Bunting-tournament favorite and self-described fastest man in baseball. The diminutive Cub led the team in stolen bases in 2011 (24) and 2012 (30). Cubs brass never could understand why fans loved “Campy.”

Steve Trachsel

Had the biggest Cubs win in decades in the NL wild-card tiebreaker (Game 163) against San Francisco Giants in 1998, taking a no-hitter in to the seventh inning. Trachsel was not a fan of the Air and Water Show, which he blamed for a loss in 1998.

Mark DeRosa

Admired by many women for his chiseled good looks and engaging personality — and by many men for his grittiness and .857 OPS in 2008.

Kerry Wood

Had a record-tying 20-strikeout game in 1998 that has been celebrated every season since. Called an ill Ron Santo in the postgame locker room in 2003 after clinching the Cubs’ first postseason series win since 1908. And he’s Kerry Wood, for goodness’ sake.

Kyle Schwarber

Cranked a home run on top of the right-field video board in 2015 Division Series clincher against the Cardinals. End of story.

Dave Kingman

Smacked 48 home runs in 1979 and allegedly made a throw from left field in the Astrodome that went through a door near the dugout and landed in a toilet. Like Jay Cutler, Kingman briefly owned Chicago before we really got to know him.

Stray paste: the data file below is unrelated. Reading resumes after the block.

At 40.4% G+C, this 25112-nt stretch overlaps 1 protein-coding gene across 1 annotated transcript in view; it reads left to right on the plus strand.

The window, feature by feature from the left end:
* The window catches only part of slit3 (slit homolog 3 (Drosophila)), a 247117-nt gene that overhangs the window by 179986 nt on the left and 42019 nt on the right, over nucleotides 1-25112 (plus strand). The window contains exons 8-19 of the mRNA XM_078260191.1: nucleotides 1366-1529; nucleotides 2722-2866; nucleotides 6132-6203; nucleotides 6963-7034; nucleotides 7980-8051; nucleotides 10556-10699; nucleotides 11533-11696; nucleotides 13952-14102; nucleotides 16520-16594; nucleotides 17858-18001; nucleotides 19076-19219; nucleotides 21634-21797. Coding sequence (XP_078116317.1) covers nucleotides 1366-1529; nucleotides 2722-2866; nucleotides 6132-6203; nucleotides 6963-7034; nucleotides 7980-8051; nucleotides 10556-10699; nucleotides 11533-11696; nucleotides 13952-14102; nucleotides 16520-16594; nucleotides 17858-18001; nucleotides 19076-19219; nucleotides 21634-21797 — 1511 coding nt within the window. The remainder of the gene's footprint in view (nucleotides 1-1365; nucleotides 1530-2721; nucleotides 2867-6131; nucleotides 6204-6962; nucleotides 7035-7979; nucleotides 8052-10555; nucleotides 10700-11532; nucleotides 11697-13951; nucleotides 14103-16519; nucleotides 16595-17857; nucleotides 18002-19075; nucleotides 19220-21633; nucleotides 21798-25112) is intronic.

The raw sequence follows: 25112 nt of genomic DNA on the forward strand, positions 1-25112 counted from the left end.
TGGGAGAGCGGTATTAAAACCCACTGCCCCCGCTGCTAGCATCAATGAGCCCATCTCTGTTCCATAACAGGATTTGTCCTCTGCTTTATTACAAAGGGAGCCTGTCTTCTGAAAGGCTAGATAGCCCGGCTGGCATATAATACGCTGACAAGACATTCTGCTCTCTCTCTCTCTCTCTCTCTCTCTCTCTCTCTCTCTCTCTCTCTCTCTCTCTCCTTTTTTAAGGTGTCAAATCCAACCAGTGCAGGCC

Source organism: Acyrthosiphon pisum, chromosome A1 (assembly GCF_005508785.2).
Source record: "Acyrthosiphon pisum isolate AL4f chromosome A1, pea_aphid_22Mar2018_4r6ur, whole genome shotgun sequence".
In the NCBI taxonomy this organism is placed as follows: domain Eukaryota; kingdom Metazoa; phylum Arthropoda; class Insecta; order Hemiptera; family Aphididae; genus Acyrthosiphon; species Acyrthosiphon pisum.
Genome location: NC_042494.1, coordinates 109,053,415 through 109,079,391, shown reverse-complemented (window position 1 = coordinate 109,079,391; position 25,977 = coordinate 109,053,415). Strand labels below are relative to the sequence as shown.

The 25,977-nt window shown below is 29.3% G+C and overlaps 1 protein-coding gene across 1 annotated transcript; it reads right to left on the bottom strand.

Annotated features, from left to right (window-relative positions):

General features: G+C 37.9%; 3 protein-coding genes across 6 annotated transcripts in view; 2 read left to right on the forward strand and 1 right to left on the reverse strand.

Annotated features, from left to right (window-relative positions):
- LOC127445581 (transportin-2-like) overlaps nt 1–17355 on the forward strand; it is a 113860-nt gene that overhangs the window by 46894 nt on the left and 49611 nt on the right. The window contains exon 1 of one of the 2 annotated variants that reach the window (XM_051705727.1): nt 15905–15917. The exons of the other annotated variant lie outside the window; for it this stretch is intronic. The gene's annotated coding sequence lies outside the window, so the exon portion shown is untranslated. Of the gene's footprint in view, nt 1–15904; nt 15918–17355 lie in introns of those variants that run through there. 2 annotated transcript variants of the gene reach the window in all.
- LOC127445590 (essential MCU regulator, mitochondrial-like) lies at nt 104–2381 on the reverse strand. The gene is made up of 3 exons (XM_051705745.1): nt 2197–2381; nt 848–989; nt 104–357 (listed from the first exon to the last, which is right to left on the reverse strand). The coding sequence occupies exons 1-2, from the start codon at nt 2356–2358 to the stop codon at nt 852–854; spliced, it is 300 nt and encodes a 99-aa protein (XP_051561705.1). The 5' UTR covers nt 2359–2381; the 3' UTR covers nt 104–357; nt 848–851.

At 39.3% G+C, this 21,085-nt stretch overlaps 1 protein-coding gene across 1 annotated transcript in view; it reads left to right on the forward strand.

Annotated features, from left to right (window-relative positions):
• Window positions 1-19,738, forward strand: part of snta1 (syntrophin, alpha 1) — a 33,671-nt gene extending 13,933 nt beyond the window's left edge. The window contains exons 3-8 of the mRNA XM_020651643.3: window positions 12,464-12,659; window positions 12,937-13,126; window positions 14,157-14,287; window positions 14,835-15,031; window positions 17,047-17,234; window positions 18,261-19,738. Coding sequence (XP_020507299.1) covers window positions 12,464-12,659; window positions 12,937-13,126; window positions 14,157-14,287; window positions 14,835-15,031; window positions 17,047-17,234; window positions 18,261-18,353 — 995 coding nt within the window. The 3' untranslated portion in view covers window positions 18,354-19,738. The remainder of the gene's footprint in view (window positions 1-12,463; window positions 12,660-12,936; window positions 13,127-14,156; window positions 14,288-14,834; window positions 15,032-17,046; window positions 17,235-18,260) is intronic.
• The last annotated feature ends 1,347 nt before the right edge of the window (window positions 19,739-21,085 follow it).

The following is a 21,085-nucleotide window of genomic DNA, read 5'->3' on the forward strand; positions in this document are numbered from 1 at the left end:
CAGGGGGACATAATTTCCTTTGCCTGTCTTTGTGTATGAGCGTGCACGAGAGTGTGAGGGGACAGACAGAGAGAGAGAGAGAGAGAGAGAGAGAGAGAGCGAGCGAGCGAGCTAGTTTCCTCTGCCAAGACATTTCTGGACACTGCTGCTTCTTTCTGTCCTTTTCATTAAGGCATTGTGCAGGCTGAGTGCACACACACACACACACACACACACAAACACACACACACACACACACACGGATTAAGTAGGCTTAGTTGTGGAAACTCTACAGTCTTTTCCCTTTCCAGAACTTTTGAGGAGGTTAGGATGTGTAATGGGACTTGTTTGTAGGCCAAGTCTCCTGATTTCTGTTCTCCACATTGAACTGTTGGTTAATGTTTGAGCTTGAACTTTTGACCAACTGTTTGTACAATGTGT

Michael Barrett

Punched White Sox catcher A.J. Pierzynski in 2006 at White Sox Park for no good reason. None was needed.

Miguel Montero

Grand slam against the Los Angeles Dodgers in Game 1 of the 2016 NLCS was one of the loudest moments in Wrigley Field history. Released in 2017 for calling out Jake Arrieta for not bothering to hold runners.

Pat Hughes

How is he not already in the Cubs Hall of Fame? Seriously.

Steve Trout

His Game 2 win against the San Diego Padres in the 1984 NLCS put the Cubs one win from their first World Series appearance in 39 years. Once injured falling off an exercise bike.

Glenallen Hill

Hit a home run that landed on a rooftop across Waveland Avenue in May 2000 against the Milwaukee Brewers. (See Schwarber).

Walt Moryn

No Hall of Fame is legit without someone nicknamed “Moose.” Also made a running catch to save Don Cardwell’s no-hitter, immortalized in Jack Brickhouse’s shrieking call, “C’mon, Moose.”

Don Zimmer

Played for, coached and managed the Cubs . Led the “Boys of Zimmer” to 1989 NL East title. Endorsed a weight loss plan in “Slimmer Zimmer” ads.

Heinie Zimmerman

Hit .372 in 1912, the second-highest average in franchise history. Also, his name is Heinie.

Bill Faul

Pitcher hypnotized himself before games, talking to his arm. “But his arm did not pay attention, he was released and was last seen talking to his foot,” Royko once wrote. Faul went 7-10 in two seasons from 1965-66.

Tommy La Stella

Set a Cubs record with 24 pinch hits in 2018. Put a bouncy house in Theo Epstein and Jed Hoyer’s parking spaces in spring training.

Mitch Williams

Saved 36 games for the 1989 team, then gave up the game-winning RBI to the Giants’ Will Clark in the Game 5 clincher of the NLCS. “Wild Thing” nickname became a self-fulfilling prophecy.

Comments / 3

Comments / 0